Denver Census Update 2014

In the years following a decennial census, the US Census Bureau releases in March its county population estimates for July 1 of the preceding year. This is known as their annual postcensal estimates. A few days ago, the bureau’s July 1, 2013 population estimates were released. In this post, we will take a look at Denver’s and other Colorado counties’ population estimates. You can read last year’s post on this topic by clicking here.

For the fifth time in the past six years, Denver County has led the state in numeric population growth according to the US Census Bureau. The Census Bureau’s recently released 2013 population estimates show that Denver County (the City and County of Denver) had a population of 649,495 on July 1, 2013, an increase of 14,953 over their July 2012 estimate of 634,542. Denver’s 2010 Census population count was 600,158.

Here are two tables I’ve prepared showing the “Vintage 2013” postcensal estimates for the Top 10 Colorado counties in both numeric and percentage population gain between the 2012 and 2013 (click to embiggen):



Next, let’s take a look at the Top 10 Colorado counties in both numeric and percentage population gain between the 2010 Census and the new July 2013 estimates:



The Census Bureau’s July 2013 population estimate for Colorado was 5,268,367, an increase of 78,909 from the July 2012 estimate, and an increase of 239,171 from the state’s 2010 Census count of 5,029,196.

By | 2016-12-27T20:46:50+00:00 April 5, 2014|Categories: Demographics, History & Culture|Tags: , |4 Comments


  1. Brent April 5, 2014 at 12:23 pm

    So the suburban counties sum up to about 150,000, which means Denver proper is capturing about 25% of metropolitan growth now. Not bad. Begs the question how much higher that would be if our housing shortage wasn’t driving up prices and pushing people out.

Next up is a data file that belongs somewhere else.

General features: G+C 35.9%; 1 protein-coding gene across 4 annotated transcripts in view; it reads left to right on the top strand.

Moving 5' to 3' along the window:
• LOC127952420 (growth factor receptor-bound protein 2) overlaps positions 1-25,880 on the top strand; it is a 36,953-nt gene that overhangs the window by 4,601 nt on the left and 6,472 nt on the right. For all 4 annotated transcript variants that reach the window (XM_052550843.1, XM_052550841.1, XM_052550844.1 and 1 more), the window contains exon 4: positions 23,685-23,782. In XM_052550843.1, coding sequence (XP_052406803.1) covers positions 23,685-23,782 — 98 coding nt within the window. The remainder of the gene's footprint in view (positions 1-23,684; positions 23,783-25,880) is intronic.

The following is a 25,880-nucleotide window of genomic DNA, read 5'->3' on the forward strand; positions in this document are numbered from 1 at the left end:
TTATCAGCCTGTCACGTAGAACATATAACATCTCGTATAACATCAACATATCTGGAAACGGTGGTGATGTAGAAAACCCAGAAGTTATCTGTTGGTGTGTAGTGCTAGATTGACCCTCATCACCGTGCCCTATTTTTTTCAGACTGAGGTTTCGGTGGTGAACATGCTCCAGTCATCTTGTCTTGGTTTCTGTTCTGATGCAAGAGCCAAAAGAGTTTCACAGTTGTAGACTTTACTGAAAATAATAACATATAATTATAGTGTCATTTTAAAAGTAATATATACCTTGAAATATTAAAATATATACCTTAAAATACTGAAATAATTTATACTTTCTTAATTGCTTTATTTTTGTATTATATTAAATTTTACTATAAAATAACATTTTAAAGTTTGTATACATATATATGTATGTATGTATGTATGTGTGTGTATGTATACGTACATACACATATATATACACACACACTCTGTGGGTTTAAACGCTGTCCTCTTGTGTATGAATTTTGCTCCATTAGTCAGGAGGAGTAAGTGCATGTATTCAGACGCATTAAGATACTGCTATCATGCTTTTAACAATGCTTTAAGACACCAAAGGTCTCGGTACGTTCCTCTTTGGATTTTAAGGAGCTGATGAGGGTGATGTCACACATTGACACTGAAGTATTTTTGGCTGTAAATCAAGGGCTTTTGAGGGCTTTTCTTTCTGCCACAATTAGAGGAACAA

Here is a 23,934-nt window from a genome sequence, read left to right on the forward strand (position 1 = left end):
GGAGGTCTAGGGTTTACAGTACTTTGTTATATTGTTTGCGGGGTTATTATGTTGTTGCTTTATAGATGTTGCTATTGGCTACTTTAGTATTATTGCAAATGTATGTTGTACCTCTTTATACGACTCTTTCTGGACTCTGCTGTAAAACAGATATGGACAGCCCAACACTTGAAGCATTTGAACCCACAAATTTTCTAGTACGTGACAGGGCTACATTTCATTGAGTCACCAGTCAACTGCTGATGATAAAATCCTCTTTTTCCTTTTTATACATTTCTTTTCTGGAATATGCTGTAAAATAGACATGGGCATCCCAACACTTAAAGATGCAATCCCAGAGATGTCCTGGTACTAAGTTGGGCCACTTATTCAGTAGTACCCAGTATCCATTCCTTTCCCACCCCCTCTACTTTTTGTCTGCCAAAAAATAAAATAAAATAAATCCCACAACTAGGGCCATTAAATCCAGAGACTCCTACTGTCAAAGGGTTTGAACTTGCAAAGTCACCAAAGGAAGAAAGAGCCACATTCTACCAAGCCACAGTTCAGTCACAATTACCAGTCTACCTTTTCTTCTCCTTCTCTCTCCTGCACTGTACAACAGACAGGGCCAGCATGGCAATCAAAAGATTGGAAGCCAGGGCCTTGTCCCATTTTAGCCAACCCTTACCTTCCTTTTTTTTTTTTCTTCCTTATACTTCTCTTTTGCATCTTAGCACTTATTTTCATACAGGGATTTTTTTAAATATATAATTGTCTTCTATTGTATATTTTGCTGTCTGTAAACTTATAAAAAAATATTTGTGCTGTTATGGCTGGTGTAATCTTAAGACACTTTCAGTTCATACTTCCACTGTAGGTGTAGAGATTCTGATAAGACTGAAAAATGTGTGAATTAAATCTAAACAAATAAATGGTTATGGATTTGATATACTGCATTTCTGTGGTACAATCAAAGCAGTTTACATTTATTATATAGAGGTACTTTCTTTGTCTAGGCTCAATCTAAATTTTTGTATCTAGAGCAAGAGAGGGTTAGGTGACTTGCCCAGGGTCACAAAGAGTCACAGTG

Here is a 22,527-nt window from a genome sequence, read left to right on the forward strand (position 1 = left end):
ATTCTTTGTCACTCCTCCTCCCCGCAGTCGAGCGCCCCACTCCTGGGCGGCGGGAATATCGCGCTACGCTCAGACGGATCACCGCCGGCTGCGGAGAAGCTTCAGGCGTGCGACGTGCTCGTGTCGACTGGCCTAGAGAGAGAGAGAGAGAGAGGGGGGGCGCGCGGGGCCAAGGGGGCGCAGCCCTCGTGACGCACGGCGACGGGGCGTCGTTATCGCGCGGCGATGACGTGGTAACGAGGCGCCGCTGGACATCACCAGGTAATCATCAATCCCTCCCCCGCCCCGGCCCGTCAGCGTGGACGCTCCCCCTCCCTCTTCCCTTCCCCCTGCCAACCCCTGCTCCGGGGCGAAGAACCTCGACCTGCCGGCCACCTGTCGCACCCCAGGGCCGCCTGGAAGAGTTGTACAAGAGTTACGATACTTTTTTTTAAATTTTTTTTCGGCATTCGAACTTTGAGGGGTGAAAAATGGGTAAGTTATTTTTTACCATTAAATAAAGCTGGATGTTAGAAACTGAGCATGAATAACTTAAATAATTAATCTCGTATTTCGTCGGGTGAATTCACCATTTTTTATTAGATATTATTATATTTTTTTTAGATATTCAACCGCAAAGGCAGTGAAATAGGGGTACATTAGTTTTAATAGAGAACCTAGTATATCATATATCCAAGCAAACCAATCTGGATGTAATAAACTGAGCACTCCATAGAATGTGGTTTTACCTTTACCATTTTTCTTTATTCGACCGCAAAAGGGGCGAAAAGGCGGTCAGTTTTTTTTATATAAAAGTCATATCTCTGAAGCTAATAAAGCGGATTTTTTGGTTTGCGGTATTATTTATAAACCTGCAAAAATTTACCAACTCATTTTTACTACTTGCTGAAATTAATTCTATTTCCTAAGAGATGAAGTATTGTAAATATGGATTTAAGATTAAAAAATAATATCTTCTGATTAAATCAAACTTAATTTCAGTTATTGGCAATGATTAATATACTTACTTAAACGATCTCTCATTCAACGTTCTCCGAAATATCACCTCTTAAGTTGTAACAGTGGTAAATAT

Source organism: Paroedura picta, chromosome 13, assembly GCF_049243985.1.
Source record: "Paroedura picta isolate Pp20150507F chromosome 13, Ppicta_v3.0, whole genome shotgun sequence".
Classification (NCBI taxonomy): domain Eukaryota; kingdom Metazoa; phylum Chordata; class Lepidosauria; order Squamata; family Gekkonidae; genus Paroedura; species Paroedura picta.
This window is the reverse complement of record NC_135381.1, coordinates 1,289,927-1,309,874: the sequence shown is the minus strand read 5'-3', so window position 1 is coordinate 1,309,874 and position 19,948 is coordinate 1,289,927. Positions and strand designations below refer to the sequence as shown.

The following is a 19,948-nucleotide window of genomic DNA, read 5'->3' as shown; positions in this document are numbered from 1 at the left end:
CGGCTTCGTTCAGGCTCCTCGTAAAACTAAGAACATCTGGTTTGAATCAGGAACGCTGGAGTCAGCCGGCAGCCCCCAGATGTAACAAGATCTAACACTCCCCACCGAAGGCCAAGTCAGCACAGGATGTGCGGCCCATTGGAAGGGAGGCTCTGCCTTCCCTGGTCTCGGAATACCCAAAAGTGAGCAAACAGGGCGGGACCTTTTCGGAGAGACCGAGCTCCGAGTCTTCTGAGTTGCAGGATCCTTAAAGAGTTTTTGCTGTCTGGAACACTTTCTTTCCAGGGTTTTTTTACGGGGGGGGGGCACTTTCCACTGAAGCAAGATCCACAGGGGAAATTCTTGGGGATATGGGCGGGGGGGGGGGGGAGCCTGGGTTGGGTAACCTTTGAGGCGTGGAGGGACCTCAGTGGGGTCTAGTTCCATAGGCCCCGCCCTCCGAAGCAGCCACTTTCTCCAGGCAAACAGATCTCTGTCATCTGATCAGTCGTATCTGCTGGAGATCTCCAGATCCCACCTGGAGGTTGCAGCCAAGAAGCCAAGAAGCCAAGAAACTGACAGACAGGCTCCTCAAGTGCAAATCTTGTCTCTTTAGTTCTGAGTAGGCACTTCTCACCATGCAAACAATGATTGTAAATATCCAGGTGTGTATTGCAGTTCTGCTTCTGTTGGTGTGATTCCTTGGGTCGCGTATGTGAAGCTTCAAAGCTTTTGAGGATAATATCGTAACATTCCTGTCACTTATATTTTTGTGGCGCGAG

• TakeFive April 12, 2014 at 10:16 am

      Brent said: “if our housing shortage wasn’t driving up prices”

      From an historical perspective that seems almost surreal. This last decade has witnessed a generational change within Denver which continues. Surely the wave of residential units are most welcome. Thanks to Denver Infill it’s amazing to see the footprint of new projects.

      Despite the recession there has been no shortage of capital; the ability of liquidity to flow from traditional financial centers on the coasts and from Chicago to Dallas has been astonishing for its efficiency and (relative) speed. One has to wonder “how long can this party go on?” When will the party trays run out? It’s why with each new project I remain mesmerized.

      But affordability is lacking. The rent levels are mind boggling to many of us. How much and how long can can the economy continue to support this? Let’s assume the story doesn’t end badly but all cycles end. We can at least marvel at and relish the bricks and mortar additions that will forever change the landscape.

  2. Julio April 6, 2014 at 1:22 pm this rate we’re going to have more than 700,000 people in Denver by 2018 or even 2017. I think we’re looking at somewhere around 730,000+ by the 2020 census. I guess we’ll see what this city looks like with another 100,000+ people living within it.

    That is if we can sustain that kind of population growth.

  3. Jim Nash April 8, 2014 at 10:09 am

    If current trends continue, by 2020 metro Denver will have more than 3 million population, not counting Boulder County. Boulder, Larimer and Weld counties will be close to a million and El Paso and Pueblo counties will be close to a million. Five million along the Front Range. For those opposing suburban sprawl, the tremendous core city Infill is very encouraging. Smart growth is higher density, clustered around rail and trail alternatives to cars. Greenbelts and parks. In the post-WW2 growth era, the Denver area has grown at between 2 and 3 times the national growth rate. It will continue, for all the reasons people keep coming to Colorado. Denver is America’s newest big city.

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